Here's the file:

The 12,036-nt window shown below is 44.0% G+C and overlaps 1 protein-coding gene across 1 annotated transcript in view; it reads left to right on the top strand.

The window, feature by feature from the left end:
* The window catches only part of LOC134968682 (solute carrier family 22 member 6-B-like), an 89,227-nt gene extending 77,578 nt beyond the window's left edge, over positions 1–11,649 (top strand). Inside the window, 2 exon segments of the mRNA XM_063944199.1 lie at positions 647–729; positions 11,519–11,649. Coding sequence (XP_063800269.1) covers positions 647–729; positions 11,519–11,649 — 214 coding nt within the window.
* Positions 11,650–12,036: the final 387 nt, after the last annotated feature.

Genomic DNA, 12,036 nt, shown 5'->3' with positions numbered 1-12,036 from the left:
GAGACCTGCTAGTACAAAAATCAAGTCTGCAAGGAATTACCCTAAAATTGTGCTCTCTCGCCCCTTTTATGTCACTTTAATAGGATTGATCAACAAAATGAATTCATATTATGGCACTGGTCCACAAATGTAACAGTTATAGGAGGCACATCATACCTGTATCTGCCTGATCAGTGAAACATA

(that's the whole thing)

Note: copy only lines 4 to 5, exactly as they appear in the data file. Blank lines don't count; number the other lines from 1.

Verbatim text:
* Positions 11,650–12,036: the final 387 nt, after the last annotated feature.

Genomic DNA, 12,036 nt, shown 5'->3' with positions numbered 1-12,036 from the left: